The difference between then and now is that Iridium claims to have “nearly a million” customers, which translates into actual cash flow. The service isn’t cheap – talk time and data connections cost more than $1 per minute, with speeds of 2.5 Kbps or slower typical – and the U.S. military accounts for about a quarter of total revenue. That’s a slow connection, but sufficient for M2M purposes, which is a growth area for the company. Whether that’s enough to pay off the note by 2019 as planned remains to be seen, though.

Open standards and clear consumer branding will be the cure for CES home automation confusion

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The new good housekeeping seal of approval.

There were plenty of home automation hubs at CES, as it turns out. The first home automation products out of the gate, at the pre-show press events, were primarily one-off gizmo-and-app combos, but the usual suspects eventually showed up.

Lowe’s Iris system was prominent in a demo smart home built on the show floor. Nexia had a presence too. Both have a similar business model: sell a hub and support it through a cloud server for $10 per month. Nexia’s rep wouldn’t say how many subscribers it has, but she did say it has 300,000 active devices on its network. Lowe’s rep wouldn’t give any details about number of users, but did say that their average subscriber has 8 connected devices. Put those numbers together, and you get a subscriber range somewhere in the mid-5 figure range for a typical fee-based platform. Not an exact estimate, to be sure, but that’s probably the ball park.

Other hub-centric systems – free and otherwise – were there as well: ADT, Opcom, Insteon, Vera, Wink and the list goes on. Every home automation business model was well represented. The supply side of the product category has exploded, even though the demand side lags far behind.

A mainstream breakout – low 7-figures at the very least – won’t come until there’s a sufficient degree of interoperability. If not a single standard then it’ll require identifiable families of products at the least.

“As the homes get more connected, we’ll see the homes get standardised”, said Ulf Ewaldsson, Chief Technology Officer for Ericsson. Although, he said, that could mean more than one standard.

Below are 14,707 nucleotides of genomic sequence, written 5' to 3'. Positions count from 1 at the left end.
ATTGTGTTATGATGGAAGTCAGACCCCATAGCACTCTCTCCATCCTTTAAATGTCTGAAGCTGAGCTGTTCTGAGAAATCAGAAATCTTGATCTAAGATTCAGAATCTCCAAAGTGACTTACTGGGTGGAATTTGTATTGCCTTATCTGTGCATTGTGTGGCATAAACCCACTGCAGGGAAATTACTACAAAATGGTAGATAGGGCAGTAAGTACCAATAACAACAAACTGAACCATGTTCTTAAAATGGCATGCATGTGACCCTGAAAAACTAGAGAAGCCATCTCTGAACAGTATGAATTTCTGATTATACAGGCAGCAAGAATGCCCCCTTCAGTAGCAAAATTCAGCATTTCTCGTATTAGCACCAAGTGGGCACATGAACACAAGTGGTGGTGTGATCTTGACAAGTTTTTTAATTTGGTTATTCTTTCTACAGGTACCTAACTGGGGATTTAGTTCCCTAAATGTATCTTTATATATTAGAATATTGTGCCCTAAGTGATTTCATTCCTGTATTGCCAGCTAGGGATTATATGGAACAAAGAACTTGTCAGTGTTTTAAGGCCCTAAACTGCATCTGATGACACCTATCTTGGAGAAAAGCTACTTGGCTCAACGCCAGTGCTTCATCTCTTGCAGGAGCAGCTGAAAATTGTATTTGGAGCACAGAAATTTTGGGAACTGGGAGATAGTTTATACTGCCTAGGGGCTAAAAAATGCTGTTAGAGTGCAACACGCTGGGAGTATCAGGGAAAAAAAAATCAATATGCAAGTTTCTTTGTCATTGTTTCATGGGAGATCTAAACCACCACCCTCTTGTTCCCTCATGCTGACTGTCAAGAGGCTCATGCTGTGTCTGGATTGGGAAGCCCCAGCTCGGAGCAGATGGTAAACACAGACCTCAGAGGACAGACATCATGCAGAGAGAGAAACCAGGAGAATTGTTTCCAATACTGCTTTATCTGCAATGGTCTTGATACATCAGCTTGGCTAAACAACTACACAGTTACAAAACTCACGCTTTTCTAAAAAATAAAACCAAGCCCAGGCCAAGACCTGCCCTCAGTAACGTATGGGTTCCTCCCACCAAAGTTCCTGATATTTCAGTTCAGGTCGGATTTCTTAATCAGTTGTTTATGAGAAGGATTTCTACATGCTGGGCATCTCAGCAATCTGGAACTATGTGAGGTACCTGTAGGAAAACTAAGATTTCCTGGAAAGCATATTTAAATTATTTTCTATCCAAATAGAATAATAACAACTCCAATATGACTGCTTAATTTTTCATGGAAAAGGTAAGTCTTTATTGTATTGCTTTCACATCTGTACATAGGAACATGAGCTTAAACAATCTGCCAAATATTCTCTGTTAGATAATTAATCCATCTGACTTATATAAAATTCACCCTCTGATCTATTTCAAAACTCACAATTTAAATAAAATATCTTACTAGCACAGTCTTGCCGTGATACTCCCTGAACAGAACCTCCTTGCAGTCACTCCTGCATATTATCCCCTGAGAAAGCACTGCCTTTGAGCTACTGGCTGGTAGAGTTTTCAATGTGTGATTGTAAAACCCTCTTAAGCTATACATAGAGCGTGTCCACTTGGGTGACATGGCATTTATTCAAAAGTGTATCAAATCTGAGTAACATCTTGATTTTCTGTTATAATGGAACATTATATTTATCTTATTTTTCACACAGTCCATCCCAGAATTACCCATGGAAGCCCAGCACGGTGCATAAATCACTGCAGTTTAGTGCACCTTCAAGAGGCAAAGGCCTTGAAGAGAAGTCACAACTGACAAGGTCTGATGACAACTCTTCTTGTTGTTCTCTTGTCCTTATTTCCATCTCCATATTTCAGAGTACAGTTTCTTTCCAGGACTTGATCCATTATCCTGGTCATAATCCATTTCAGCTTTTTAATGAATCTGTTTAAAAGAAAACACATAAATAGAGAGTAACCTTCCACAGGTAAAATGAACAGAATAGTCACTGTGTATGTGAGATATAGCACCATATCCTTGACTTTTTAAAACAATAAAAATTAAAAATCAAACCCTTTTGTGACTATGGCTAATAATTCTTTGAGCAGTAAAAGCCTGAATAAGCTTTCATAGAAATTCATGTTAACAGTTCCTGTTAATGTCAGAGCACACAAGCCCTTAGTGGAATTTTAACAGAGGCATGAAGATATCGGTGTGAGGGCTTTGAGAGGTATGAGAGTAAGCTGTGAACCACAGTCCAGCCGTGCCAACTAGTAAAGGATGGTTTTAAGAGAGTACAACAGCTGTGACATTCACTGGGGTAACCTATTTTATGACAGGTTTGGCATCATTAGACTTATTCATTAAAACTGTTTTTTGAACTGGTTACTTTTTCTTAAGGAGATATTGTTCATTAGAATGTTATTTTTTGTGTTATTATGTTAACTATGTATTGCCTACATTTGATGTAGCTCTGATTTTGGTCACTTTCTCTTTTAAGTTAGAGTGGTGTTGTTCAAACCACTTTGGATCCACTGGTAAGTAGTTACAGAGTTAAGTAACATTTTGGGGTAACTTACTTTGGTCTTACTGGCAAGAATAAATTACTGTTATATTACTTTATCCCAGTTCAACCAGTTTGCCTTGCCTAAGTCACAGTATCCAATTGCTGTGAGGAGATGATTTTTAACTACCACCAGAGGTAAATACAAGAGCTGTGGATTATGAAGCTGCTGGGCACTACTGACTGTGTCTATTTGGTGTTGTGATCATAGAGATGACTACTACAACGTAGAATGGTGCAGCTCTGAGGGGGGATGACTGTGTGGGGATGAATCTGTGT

Coming out of the show, my sense is that vertically integrated systems that rely on proprietary technology won’t make it. Mainstream acceptance for the rest will start with standard-based technology – Z-wave, AllJoyn, and the list goes on. The real winners will emerge when the market begins to focus on a small number of brands.

One hint at the show: the most prevalent home-automation brand was Nest. The Google-owned thermostat company’s logo was prominent on one smart home product booth after another. Compatibility with Nest and, to a lesser extent, Apple’s HomeKit platform, was the method of choice for reassuring consumers that a company’s products are interoperable within a heterogenous system.

Electric vehicle creativity is built around new business models at CES

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You wouldn’t mistake it for a McLaren, though.

Connected cars were everywhere at CES this year. A hot looking set of wheels was the platform of choice for showing off cutting edge technology. Plenty was written about it and there’s not much I can add. But very few of those vehicles – only 2 that I saw – were innovations in and of themselves.

Gogoro is an electric scooter that’s built around a swappable battery system. The idea is to set up and run kiosks around cities that have a bank of charging batteries. You ride up to the kiosk, take a few seconds to swap your used battery for one that’s fully charged, and keep on riding. The scooter is intended for densely populated places – San Francisco, for example – or huge mega-cities of 10 million people or more. Range is limited – about 100 km – but that’s plenty for urban transportation, particularly with quick access to topped up batteries. No price was announced, all the company reps would say is that it’ll be targeted to 20-somethings and cost in the same ballpark as a small gas powered scooter. Then you pay a monthly fee for unlimited access to topped batteries.

The Elio is a stranger beast. It’s an orange 3-wheeler – technically a motorcycle – and it runs on a 3-cylinder gasoline engine. At least for now. The business plan calls for first making a cheap gas powered ride – $6,800 is the target – and then waiting for the cost of electric propulsion systems to drop to where it’s possible to maintain that price point. In the meantime, the company has, presumably, built its brand reputation and worked out any mechanical kinks. It’s a way of positioning the company for the electric vehicle space of the future.

Neither vehicle is being sold yet, but reps for both companies said that production would begin later this year.